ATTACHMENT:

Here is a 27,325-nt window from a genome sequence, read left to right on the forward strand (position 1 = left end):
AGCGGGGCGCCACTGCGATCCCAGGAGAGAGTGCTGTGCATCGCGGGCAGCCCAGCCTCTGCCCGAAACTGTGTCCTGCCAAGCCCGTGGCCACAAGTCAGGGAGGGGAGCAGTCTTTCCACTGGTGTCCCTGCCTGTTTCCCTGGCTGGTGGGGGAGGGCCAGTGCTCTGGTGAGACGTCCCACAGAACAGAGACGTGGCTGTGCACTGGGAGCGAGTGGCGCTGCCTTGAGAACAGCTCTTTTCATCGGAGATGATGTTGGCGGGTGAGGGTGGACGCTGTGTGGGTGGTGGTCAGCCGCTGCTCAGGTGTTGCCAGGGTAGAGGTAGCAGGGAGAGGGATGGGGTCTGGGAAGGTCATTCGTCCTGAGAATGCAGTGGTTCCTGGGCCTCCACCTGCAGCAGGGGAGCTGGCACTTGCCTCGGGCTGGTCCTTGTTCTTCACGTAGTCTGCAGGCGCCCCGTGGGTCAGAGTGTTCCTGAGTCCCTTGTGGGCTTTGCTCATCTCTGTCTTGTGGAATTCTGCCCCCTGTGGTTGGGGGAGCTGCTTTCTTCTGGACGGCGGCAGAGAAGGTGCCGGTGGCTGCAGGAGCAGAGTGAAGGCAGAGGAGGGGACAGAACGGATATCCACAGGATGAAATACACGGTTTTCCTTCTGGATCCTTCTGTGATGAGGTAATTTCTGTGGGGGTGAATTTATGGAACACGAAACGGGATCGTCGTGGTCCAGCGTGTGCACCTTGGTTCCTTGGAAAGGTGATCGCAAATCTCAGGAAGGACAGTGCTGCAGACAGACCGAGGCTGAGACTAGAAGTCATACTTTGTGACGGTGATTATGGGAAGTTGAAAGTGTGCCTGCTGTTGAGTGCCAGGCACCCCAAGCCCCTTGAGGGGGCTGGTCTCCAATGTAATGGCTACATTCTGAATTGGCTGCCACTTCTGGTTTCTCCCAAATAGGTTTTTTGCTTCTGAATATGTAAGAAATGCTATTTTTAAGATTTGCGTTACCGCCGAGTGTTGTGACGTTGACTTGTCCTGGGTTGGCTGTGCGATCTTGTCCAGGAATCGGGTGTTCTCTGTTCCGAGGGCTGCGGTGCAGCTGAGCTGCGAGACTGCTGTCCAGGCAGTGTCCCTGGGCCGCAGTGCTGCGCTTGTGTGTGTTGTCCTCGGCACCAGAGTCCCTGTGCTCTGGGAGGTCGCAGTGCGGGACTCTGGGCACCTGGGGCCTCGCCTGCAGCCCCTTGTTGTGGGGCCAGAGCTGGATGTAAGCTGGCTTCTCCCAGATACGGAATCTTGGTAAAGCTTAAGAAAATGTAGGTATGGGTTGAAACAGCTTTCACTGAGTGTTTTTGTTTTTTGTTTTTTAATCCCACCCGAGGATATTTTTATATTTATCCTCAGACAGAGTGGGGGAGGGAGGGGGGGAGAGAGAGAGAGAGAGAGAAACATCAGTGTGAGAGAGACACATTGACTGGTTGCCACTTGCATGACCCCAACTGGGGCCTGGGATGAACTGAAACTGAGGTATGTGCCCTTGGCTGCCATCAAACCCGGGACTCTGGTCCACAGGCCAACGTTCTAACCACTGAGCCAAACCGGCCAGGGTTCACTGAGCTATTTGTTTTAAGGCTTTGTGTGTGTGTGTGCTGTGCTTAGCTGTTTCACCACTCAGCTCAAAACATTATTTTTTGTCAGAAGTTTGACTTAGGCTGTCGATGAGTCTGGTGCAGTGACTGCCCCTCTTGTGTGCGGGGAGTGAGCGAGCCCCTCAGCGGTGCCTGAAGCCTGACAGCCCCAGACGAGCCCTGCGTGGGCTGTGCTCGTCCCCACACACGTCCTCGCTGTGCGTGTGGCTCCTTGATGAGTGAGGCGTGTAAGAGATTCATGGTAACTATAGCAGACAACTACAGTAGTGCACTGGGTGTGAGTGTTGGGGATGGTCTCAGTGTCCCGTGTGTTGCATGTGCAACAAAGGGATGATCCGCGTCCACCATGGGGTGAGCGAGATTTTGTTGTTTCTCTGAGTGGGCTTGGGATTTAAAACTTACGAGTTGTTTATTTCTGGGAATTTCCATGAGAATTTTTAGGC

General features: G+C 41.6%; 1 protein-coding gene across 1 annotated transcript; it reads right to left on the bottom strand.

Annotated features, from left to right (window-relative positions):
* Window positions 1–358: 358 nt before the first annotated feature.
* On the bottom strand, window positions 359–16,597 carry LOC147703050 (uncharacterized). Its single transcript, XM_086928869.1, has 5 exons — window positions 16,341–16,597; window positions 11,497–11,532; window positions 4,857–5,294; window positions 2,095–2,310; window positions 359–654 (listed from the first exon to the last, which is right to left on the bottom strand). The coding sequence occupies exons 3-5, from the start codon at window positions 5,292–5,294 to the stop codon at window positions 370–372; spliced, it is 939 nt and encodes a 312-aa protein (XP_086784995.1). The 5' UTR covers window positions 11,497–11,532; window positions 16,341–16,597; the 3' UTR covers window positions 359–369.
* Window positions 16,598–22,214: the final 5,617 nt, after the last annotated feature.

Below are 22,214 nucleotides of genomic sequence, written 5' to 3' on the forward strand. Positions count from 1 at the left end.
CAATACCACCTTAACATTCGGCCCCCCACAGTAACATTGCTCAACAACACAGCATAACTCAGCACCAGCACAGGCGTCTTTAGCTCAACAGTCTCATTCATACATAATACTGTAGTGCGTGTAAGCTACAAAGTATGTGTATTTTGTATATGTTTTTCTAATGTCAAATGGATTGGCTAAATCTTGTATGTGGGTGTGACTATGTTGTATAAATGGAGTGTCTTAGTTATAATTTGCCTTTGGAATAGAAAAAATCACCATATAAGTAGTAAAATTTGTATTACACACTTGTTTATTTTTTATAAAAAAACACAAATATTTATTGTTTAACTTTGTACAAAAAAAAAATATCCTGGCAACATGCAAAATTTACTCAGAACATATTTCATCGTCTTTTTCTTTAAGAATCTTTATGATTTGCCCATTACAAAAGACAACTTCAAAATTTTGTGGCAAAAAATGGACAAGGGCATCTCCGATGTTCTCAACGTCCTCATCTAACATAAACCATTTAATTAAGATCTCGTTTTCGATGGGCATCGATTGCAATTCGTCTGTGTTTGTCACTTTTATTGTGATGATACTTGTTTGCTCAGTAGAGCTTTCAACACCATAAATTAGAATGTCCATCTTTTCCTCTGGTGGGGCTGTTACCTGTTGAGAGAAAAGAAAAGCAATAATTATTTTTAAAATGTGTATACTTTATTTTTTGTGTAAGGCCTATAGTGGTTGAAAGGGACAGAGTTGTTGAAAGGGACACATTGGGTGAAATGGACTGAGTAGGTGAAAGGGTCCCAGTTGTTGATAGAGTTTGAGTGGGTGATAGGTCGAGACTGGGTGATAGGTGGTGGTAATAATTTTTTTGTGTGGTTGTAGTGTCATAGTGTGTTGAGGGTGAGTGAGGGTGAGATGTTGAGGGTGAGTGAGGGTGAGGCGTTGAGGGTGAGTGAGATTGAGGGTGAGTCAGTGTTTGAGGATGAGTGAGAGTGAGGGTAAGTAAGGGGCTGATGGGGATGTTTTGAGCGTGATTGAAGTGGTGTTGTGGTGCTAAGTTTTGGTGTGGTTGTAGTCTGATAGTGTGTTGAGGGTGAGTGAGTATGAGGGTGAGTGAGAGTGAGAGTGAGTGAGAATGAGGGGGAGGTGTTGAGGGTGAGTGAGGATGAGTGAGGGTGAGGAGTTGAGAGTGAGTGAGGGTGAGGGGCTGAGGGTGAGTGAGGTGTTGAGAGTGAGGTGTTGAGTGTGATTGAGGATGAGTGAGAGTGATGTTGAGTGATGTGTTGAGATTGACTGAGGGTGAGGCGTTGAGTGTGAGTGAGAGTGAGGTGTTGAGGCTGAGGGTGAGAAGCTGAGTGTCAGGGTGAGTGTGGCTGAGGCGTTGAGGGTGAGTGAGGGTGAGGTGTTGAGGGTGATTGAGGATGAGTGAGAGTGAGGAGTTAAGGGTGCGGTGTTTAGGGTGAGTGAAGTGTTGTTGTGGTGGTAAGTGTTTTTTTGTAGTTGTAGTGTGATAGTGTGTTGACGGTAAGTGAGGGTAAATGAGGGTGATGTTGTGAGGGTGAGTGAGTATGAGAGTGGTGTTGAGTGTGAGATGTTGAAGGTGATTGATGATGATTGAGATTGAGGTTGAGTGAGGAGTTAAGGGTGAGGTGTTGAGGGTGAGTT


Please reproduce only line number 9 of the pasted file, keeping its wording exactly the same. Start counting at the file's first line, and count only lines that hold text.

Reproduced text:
CAATACCACCTTAACATTCGGCCCCCCACAGTAACATTGCTCAACAACACAGCATAACTCAGCACCAGCACAGGCGTCTTTAGCTCAACAGTCTCATTCATACATAATACTGTAGTGCGTGTAAGCTACAAAGTATGTGTATTTTGTATATGTTTTTCTAATGTCAAATGGATTGGCTAAATCTTGTATGTGGGTGTGACTATGTTGTATAAATGGAGTGTCTTAGTTATAATTTGCCTTTGGAATAGAAAAAATCACCATATAAGTAGTAAAATTTGTATTACACACTTGTTTATTTTTTATAAAAAAACACAAATATTTATTGTTTAACTTTGTACAAAAAAAAAATATCCTGGCAACATGCAAAATTTACTCAGAACATATTTCATCGTCTTTTTCTTTAAGAATCTTTATGATTTGCCCATTACAAAAGACAACTTCAAAATTTTGTGGCAAAAAATGGACAAGGGCATCTCCGATGTTCTCAACGTCCTCATCTAACATAAACCATTTAATTAAGATCTCGTTTTCGATGGGCATCGATTGCAATTCGTCTGTGTTTGTCACTTTTATTGTGATGATACTTGTTTGCTCAGTAGAGCTTTCAACACCATAAATTAGAATGTCCATCTTTTCCTCTGGTGGGGCTGTTACCTGTTGAGAGAAAAGAAAAGCAATAATTATTTTTAAAATGTGTATACTTTATTTTTTGTGTAAGGCCTATAGTGGTTGAAAGGGACAGAGTTGTTGAAAGGGACACATTGGGTGAAATGGACTGAGTAGGTGAAAGGGTCCCAGTTGTTGATAGAGTTTGAGTGGGTGATAGGTCGAGACTGGGTGATAGGTGGTGGTAATAATTTTTTTGTGTGGTTGTAGTGTCATAGTGTGTTGAGGGTGAGTGAGGGTGAGATGTTGAGGGTGAGTGAGGGTGAGGCGTTGAGGGTGAGTGAGATTGAGGGTGAGTCAGTGTTTGAGGATGAGTGAGAGTGAGGGTAAGTAAGGGGCTGATGGGGATGTTTTGAGCGTGATTGAAGTGGTGTTGTGGTGCTAAGTTTTGGTGTGGTTGTAGTCTGATAGTGTGTTGAGGGTGAGTGAGTATGAGGGTGAGTGAGAGTGAGAGTGAGTGAGAATGAGGGGGAGGTGTTGAGGGTGAGTGAGGATGAGTGAGGGTGAGGAGTTGAGAGTGAGTGAGGGTGAGGGGCTGAGGGTGAGTGAGGTGTTGAGAGTGAGGTGTTGAGTGTGATTGAGGATGAGTGAGAGTGATGTTGAGTGATGTGTTGAGATTGACTGAGGGTGAGGCGTTGAGTGTGAGTGAGAGTGAGGTGTTGAGGCTGAGGGTGAGAAGCTGAGTGTCAGGGTGAGTGTGGCTGAGGCGTTGAGGGTGAGTGAGGGTGAGGTGTTGAGGGTGATTGAGGATGAGTGAGAGTGAGGAGTTAAGGGTGCGGTGTTTAGGGTGAGTGAAGTGTTGTTGTGGTGGTAAGTGTTTTTTTGTAGTTGTAGTGTGATAGTGTGTTGACGGTAAGTGAGGGTAAATGAGGGTGATGTTGTGAGGGTGAGTGAGTATGAGAGTGGTGTTGAGTGTGAGATGTTGAAGGTGATTGATGATGATTGAGATTGAGGTTGAGTGAGGAGTTAAGGGTGAGGTGTTGAGGGTGAGTT